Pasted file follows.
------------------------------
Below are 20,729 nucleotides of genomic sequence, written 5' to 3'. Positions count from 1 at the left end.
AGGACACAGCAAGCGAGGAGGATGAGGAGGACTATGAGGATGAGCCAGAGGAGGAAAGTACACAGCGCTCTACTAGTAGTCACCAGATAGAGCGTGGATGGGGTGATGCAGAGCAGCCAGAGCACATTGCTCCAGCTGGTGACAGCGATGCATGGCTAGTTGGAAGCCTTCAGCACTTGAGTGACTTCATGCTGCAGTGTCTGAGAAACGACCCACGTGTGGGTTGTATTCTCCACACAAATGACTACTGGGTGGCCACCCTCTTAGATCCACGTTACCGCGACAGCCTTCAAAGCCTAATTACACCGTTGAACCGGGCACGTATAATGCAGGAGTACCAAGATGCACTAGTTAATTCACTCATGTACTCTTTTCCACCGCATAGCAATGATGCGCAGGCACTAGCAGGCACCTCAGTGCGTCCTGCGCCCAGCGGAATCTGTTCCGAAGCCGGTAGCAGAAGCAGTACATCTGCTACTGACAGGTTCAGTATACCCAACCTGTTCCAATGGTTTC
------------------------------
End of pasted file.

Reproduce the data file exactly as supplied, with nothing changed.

Below are 20,729 nucleotides of genomic sequence, written 5' to 3'. Positions count from 1 at the left end.
AGGACACAGCAAGCGAGGAGGATGAGGAGGACTATGAGGATGAGCCAGAGGAGGAAAGTACACAGCGCTCTACTAGTAGTCACCAGATAGAGCGTGGATGGGGTGATGCAGAGCAGCCAGAGCACATTGCTCCAGCTGGTGACAGCGATGCATGGCTAGTTGGAAGCCTTCAGCACTTGAGTGACTTCATGCTGCAGTGTCTGAGAAACGACCCACGTGTGGGTTGTATTCTCCACACAAATGACTACTGGGTGGCCACCCTCTTAGATCCACGTTACCGCGACAGCCTTCAAAGCCTAATTACACCGTTGAACCGGGCACGTATAATGCAGGAGTACCAAGATGCACTAGTTAATTCACTCATGTACTCTTTTCCACCGCATAGCAATGATGCGCAGGCACTAGCAGGCACCTCAGTGCGTCCTGCGCCCAGCGGAATCTGTTCCGAAGCCGGTAGCAGAAGCAGTACATCTGCTACTGACAGGTTCAGTATACCCAACCTGTTCCAATGGTTTC